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After decades of liberalising international trade and a strong increase in the openness of most economies, international trade relations have lately come under increased scrutiny. In Europe, protests all but stopped the Canada-EU Comprehensive Economic and Trade Agreement (CETA) and might derail the planned Transatlantic Trade and Investment Partnership (TTIP) with the United States as well – should negotiations ever be revived. In the US, the negative consequences of increased trade with China, and of globalisation in general, have been associated with a turn towards populism and ultimately the election of Donald Trump as president in November 2016.1

Yet, it is not just the public that seems to be increasingly dissatisfied with the outcomes of trade liberalisation; economists have recently toned down their traditional cheering for trade liberalisation and have started to acknowledge that the expansion of international trade might have had some negative side effects. International organisations such as the OECD and the WTO have underlined the need for complementary policies to make sure that “trade benefits all”.

This article gives an overview of the shifting views and policies on trade liberalisation. It will start by outlining the “old view” on trade, dominant since at least the 1980s but visible already in policymakers’ approach to trade liberalisation since World War II. It will then analyse how the empirical outcomes of several decades of trade liberalisation are (and should be) interpreted, pointing out successes but also highlighting areas in which increased trade has disappointed expectations. Finally, it will describe how these changes in the perception of outcomes of past trade liberalisation are now informing policy recommendations on trade.

The old paradigm in global trade relations

Since World War II, the world has seen an almost continuous process of trade liberalisation. Eight successful trade rounds were conducted under the framework of the General Agreement on Trade and Tariffs (GATT) from 1947 until the 1980s, each one further liberalising world trade, culminating in the creation of the World Trade Organization (WTO) in 1995. Average tariff rates for major economies fell continuously from 15% in 1947 to below five per cent in 1995 (see Figure 1), while the number of countries covered by GATT agreements grew from 23 to 123 in the Uruguay round (which ran from 1986 to 1994). Whereas the first GATT rounds focused mostly on the reduction of tariffs, the focus shifted towards non-tariff barriers to trade beginning in the Tokyo round in 1973. The ratio of global trade (exports plus imports) to GDP rose from slightly more than ten per cent in 1950 to almost 20% in 1960 and about 30% in 1990 (see Figure 2).Trade liberalisation received an additional boost during the 1990s, both from historical events (the fall of communism in Europe and the opening up of China) and from changes in the intellectual discourse among policymakers and economists. In the famous Washington Consensus outlined by John Williamson in 1989, trade liberalisation was one of the ten points recommended to developing countries.2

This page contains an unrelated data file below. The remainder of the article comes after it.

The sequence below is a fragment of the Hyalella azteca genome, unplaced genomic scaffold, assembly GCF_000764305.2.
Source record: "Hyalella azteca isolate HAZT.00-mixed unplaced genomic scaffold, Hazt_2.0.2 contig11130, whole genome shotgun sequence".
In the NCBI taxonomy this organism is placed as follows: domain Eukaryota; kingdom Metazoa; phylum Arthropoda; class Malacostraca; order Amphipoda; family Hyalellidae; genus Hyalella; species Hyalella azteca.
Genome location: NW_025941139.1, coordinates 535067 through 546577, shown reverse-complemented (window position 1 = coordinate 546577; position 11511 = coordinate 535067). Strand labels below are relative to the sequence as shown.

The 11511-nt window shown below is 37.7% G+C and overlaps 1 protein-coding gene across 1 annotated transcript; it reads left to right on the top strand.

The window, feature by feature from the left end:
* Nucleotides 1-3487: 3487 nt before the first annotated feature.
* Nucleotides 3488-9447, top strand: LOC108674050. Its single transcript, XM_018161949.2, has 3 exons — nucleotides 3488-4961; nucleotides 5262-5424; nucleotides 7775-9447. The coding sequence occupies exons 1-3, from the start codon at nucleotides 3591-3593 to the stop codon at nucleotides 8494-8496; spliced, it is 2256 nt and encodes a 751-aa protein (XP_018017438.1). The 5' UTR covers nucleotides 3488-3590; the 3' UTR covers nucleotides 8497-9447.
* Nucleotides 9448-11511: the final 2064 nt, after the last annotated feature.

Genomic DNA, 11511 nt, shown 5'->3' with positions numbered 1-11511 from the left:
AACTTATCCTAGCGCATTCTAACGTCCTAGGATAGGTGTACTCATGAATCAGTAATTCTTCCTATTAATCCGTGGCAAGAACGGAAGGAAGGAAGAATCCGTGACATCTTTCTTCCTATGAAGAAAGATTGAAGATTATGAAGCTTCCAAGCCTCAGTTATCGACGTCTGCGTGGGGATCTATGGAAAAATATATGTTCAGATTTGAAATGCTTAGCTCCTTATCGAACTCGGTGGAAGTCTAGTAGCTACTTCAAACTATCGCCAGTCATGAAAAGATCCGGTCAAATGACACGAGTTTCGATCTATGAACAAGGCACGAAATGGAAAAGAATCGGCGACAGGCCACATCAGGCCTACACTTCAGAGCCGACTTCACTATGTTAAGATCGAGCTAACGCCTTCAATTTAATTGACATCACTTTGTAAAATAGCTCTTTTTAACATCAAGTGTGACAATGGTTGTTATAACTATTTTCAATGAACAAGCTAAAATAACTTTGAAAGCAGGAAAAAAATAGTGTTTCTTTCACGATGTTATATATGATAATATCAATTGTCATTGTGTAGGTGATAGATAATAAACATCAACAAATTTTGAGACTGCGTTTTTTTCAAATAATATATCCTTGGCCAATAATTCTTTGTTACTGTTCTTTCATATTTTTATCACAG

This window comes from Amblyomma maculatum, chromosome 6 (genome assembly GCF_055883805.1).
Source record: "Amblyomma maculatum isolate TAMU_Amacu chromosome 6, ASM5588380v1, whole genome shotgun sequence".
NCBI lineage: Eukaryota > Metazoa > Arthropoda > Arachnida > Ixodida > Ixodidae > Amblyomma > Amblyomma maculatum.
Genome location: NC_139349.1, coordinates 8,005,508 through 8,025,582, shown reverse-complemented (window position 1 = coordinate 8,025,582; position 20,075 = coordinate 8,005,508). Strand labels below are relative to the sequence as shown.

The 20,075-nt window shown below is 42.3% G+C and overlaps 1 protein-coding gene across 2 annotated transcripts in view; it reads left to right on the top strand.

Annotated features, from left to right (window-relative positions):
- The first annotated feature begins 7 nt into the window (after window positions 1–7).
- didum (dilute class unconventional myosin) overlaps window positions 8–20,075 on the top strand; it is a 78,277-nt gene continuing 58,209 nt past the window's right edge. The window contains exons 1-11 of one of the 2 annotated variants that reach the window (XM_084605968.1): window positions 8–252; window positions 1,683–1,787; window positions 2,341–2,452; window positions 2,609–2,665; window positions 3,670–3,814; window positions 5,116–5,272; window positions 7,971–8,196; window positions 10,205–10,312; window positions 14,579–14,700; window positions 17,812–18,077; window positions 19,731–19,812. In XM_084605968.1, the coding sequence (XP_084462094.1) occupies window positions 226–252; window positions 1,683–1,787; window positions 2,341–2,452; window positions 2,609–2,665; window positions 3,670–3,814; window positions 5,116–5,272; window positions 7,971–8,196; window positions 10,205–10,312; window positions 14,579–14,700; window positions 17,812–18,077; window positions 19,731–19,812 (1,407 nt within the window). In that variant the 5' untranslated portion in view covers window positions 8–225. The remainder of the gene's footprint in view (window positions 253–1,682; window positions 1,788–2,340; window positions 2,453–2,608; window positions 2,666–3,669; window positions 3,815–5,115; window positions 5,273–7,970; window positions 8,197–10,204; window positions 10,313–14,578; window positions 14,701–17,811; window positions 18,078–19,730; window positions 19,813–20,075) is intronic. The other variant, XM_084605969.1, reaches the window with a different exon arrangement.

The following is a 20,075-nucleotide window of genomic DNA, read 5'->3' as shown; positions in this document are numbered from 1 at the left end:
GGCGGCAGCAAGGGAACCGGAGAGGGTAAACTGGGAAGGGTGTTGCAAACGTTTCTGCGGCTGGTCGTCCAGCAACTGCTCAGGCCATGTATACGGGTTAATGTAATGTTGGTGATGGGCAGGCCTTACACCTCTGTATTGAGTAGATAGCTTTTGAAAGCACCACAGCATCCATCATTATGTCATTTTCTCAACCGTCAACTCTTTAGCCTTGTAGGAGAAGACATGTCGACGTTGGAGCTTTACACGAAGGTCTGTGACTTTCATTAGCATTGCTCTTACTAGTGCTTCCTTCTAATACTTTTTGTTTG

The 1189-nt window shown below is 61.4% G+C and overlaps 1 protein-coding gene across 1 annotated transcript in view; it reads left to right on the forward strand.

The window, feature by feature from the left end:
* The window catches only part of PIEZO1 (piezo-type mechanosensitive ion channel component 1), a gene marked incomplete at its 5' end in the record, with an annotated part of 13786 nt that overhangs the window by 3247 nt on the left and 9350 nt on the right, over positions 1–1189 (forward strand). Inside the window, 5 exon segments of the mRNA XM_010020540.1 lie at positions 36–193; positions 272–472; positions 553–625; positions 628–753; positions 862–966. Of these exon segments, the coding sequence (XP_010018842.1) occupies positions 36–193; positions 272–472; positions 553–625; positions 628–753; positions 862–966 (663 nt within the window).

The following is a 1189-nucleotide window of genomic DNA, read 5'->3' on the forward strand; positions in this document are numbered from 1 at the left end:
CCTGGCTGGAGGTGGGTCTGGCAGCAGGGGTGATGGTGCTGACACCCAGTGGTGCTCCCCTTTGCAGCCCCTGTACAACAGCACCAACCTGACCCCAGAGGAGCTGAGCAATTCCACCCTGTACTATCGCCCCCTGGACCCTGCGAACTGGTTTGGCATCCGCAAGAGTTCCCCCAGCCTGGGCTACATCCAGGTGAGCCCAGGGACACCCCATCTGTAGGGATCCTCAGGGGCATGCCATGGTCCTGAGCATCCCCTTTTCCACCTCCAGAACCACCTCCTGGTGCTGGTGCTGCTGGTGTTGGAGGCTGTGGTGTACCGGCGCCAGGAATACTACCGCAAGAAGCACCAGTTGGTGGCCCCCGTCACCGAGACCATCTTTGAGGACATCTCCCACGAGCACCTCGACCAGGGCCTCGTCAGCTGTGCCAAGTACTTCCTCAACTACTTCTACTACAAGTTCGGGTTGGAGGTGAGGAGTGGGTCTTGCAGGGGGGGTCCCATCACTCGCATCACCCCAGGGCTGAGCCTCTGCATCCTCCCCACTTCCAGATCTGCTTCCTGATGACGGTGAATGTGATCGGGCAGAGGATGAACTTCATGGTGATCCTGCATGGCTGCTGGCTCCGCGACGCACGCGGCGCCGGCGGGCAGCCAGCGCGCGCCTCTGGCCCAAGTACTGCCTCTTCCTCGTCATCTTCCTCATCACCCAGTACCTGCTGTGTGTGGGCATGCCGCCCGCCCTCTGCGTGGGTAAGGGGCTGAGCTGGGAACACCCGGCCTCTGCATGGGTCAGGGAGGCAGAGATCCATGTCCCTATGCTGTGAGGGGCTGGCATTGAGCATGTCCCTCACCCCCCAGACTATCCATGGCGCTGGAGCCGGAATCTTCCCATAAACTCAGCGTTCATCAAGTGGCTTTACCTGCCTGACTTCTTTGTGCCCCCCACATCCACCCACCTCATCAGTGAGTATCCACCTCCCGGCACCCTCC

Figure 1
Average tariffs worldwide, 1945-2010
Average tariffs worldwide, 1945-2010